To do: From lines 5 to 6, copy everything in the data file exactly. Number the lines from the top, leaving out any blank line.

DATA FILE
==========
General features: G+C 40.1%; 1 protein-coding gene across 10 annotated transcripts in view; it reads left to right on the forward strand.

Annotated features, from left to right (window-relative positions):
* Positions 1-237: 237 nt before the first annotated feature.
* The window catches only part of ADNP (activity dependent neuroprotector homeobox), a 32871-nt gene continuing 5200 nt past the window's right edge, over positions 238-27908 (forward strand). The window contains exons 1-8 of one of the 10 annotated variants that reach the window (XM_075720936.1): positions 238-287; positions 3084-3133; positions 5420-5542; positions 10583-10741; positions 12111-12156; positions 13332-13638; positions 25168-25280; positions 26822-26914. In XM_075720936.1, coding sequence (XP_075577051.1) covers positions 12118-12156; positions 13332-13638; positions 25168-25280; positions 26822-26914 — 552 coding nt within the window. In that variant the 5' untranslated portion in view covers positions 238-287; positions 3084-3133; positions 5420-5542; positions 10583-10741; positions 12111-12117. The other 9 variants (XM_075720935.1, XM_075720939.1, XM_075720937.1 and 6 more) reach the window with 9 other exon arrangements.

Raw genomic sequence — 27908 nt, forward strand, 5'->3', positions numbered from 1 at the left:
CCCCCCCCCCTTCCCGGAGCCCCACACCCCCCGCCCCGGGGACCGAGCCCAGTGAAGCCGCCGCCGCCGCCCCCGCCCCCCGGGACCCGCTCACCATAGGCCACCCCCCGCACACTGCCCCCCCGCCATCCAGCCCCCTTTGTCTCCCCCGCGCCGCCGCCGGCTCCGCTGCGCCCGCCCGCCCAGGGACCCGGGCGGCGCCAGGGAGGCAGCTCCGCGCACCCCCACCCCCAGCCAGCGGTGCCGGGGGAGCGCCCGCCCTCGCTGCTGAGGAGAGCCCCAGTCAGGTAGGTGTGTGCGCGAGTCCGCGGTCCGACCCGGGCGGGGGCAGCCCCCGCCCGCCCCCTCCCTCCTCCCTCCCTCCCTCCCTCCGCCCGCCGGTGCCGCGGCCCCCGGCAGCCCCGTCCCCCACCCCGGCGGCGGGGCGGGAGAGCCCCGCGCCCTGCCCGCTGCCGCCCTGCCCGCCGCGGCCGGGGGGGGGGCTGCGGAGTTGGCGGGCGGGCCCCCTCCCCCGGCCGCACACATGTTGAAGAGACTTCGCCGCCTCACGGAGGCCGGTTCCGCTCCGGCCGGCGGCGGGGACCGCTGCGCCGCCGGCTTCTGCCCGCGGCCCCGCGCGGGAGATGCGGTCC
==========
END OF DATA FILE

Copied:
Raw genomic sequence — 27908 nt, forward strand, 5'->3', positions numbered from 1 at the left:
CCCCCCCCCCTTCCCGGAGCCCCACACCCCCCGCCCCGGGGACCGAGCCCAGTGAAGCCGCCGCCGCCGCCCCCGCCCCCCGGGACCCGCTCACCATAGGCCACCCCCCGCACACTGCCCCCCCGCCATCCAGCCCCCTTTGTCTCCCCCGCGCCGCCGCCGGCTCCGCTGCGCCCGCCCGCCCAGGGACCCGGGCGGCGCCAGGGAGGCAGCTCCGCGCACCCCCACCCCCAGCCAGCGGTGCCGGGGGAGCGCCCGCCCTCGCTGCTGAGGAGAGCCCCAGTCAGGTAGGTGTGTGCGCGAGTCCGCGGTCCGACCCGGGCGGGGGCAGCCCCCGCCCGCCCCCTCCCTCCTCCCTCCCTCCCTCCCTCCGCCCGCCGGTGCCGCGGCCCCCGGCAGCCCCGTCCCCCACCCCGGCGGCGGGGCGGGAGAGCCCCGCGCCCTGCCCGCTGCCGCCCTGCCCGCCGCGGCCGGGGGGGGGGCTGCGGAGTTGGCGGGCGGGCCCCCTCCCCCGGCCGCACACATGTTGAAGAGACTTCGCCGCCTCACGGAGGCCGGTTCCGCTCCGGCCGGCGGCGGGGACCGCTGCGCCGCCGGCTTCTGCCCGCGGCCCCGCGCGGGAGATGCGGTCC